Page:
Deciding to pursue a career in teaching is no small decision but understanding the differences between both paths is just as essential to prepare yourself to become a teacher. Both offer different opportunities and challenges which may be better suited to certain individuals over others. This article will outline some of the key distinctions between both teaching paths so you can get a clear idea of what is aligned with not only your skill set but your aspirations as an educator.
What is Involved in University Teaching?
University professors are responsible for catering to tertiary students by providing specialized knowledge in their respective fields. They are expected to be subject matter experts and to have some real-world experience within the subject that they are teaching. This could be either extensive studies, such as post-graduate qualification or extensive career experience.
In the classroom, teachers are expected to make valuable contributions to class discussion and deeper knowledge in the field. This means fostering debate, higher-level thinking and more technical knowledge than traditional high-school teachers may provide. Beyond the traditional classroom, university teachers are also expected to contribute to their fields through research, attending seminars and collaborating with other professionals.
What is Involved in High School Teaching?
High school is quite a different experience for teaching because this part of the student’s journey more or less sets them up for an educational foundation for the future. This means that rather than being specialized most high school teachers only need to be generalists on specific topics without the need to dive deep like higher educational professionals.
They cover a broad range of subjects and usually adapt to serve students not only in a technical manner but more support so they can create an engaging learning environment. This focus on foundation means that the classroom is largely dedicated to the basics of study, learning, and generalized subjects. High school teaching roles are perfect for those who are looking to join the workforce without significant employment or post-graduate experience.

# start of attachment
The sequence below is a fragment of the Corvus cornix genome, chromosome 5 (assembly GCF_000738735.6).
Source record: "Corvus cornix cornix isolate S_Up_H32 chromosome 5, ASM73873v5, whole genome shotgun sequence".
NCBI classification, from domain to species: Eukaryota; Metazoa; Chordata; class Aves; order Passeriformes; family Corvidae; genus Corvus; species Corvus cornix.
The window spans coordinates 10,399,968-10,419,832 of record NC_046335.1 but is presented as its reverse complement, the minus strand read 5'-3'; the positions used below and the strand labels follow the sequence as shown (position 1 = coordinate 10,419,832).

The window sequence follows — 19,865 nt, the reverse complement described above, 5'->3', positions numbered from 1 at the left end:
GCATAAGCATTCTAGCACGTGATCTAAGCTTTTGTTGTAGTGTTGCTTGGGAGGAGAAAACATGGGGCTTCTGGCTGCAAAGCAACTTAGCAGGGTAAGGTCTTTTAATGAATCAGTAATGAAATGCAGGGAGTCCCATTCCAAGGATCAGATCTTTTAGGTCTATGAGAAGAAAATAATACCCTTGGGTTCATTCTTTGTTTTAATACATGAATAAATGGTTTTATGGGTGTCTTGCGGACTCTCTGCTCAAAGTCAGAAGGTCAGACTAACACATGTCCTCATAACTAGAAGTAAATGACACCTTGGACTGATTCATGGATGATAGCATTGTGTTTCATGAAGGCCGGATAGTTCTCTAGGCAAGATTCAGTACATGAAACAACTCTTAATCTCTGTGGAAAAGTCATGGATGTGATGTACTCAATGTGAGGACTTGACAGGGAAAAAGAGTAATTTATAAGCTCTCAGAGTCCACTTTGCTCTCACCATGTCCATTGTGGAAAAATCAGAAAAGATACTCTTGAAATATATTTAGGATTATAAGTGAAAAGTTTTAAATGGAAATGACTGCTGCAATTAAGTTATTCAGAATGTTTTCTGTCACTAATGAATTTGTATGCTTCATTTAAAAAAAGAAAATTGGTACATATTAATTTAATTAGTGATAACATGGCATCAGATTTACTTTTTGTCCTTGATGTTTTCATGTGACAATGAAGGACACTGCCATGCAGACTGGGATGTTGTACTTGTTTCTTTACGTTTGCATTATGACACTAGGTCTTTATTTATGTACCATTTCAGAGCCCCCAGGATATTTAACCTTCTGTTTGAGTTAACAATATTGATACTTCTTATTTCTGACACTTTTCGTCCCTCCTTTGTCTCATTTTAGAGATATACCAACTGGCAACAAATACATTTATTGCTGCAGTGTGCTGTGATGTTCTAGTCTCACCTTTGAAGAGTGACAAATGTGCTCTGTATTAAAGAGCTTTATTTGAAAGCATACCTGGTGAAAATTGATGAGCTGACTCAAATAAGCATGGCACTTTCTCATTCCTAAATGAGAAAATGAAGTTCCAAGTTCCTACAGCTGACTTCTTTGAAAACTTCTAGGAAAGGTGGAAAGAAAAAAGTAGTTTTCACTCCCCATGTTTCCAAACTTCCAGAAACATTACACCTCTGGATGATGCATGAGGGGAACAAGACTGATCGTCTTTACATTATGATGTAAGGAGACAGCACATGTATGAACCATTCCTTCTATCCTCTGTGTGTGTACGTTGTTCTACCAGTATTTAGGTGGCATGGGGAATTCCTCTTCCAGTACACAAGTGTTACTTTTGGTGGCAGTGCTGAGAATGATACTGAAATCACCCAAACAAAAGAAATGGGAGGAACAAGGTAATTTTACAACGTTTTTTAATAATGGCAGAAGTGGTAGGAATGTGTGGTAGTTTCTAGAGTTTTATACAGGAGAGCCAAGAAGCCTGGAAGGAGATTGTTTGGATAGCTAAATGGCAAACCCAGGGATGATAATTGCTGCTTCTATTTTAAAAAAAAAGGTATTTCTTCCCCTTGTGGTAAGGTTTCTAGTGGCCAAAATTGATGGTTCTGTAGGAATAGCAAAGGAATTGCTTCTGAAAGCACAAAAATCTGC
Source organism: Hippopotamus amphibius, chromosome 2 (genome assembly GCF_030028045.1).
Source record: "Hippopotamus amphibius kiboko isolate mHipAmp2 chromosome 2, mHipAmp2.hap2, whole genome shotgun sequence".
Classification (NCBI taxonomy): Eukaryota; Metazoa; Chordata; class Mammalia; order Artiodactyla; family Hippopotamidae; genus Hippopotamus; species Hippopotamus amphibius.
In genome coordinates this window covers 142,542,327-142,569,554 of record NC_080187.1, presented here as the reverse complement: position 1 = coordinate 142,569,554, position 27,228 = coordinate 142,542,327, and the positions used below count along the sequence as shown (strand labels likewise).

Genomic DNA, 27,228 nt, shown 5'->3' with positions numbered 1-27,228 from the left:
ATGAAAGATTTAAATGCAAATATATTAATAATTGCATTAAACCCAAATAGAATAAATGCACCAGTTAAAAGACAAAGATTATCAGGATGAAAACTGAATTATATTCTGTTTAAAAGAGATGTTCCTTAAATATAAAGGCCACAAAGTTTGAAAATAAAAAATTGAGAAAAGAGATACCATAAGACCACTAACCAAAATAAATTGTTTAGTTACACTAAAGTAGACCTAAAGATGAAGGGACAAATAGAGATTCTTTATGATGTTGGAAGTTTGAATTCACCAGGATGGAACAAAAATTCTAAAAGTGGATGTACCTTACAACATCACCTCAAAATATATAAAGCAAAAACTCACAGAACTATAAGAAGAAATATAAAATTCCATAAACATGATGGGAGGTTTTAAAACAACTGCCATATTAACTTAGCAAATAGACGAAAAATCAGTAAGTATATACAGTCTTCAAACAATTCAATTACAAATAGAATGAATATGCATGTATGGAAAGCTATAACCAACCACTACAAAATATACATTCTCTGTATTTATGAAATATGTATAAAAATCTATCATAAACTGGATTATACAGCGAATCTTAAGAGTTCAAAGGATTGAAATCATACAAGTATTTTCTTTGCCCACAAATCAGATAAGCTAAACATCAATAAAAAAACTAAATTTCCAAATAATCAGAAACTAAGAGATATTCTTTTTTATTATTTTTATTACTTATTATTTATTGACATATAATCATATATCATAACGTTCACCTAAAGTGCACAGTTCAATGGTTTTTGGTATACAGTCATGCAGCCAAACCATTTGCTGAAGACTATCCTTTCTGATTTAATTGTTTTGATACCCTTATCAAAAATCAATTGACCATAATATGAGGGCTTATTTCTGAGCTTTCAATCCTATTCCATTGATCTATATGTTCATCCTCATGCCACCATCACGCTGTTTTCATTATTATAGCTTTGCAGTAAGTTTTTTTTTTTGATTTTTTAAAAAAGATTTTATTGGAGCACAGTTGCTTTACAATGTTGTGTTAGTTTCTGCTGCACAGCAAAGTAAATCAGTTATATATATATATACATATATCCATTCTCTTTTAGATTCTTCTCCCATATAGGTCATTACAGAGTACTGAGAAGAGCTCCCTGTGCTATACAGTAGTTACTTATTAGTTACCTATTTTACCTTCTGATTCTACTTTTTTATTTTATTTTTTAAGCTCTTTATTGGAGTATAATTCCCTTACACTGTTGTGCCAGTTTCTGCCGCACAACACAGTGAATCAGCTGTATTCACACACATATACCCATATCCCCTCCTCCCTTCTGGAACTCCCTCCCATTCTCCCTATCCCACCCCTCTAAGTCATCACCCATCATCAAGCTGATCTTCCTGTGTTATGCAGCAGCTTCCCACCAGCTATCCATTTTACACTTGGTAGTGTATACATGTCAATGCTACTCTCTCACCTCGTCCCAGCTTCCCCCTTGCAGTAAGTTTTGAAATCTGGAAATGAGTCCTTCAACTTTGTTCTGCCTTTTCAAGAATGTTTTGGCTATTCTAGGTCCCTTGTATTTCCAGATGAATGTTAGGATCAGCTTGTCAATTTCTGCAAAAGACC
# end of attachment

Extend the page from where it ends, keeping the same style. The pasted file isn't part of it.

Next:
Qualifications and Requirements
As we’ve mentioned, the education requirements can vary drastically between university professors and high school teachers. The specific requirements will vary greatly between institutions but generally, it’s expected that those applying for university teaching positions are well equipped with either many years in the workforce in their specialization or post-graduate qualifications.
High school teaching is rather different where most schools are looking for individuals who have a range of well-developed soft skills. These can include communication ability, the ability to motivate and inspire students as well as general knowledge on a wide range of topics. Most schools will ask for a bachelor of education degree where all the vital topics are covered for those wanting to teach as well as the range of subjects offered in high school.
When looking at both levels of education, the university is much more self-directed from the student’s standpoint. Being older and mature they are expected to take responsibility for their own learning and rely on the teachers to facilitate and guide them in their personal journey. All in all, the emphasis lies in assisting students to think critically, solve problems, and explore subjects themselves through research and even public discourse.
The high school setting is much more structured, with clear expectations, curriculums, and outcomes being delivered to all students. Teachers are expected to teach more than one subject as all subjects in high school cover the fundamentals and extreme detail in individual topics usually is not necessary. It is also expected for teachers to play a stronger role in monitoring the students’ individual progress throughout the year where university students are generally left to their own devices.
Class Size and Student-Teacher Ratio
Class size is another big difference between both university and high school settings that one must consider. If you’re not interested in managing large groups of people then it might be better to look at university teaching. High schools require more soft skills and people management as all classes can be up to 30 people whereas universities can have anywhere from 10-20 in one class, maybe more or less depending on the institution. While some people may be suited to dealing with larger crowds, others prefer managing smaller class sizes, depending on preference.
It may not be as clear-cut to pursue one teaching style over the other as both university and high school have their own challenges. Generally, those who are a little older and more experienced tend to do better in a university setting while new graduates may be better suited to high school. That being said, whether you embark on the journey of university or high school teaching, both paths play a crucial role in nurturing young minds for the future.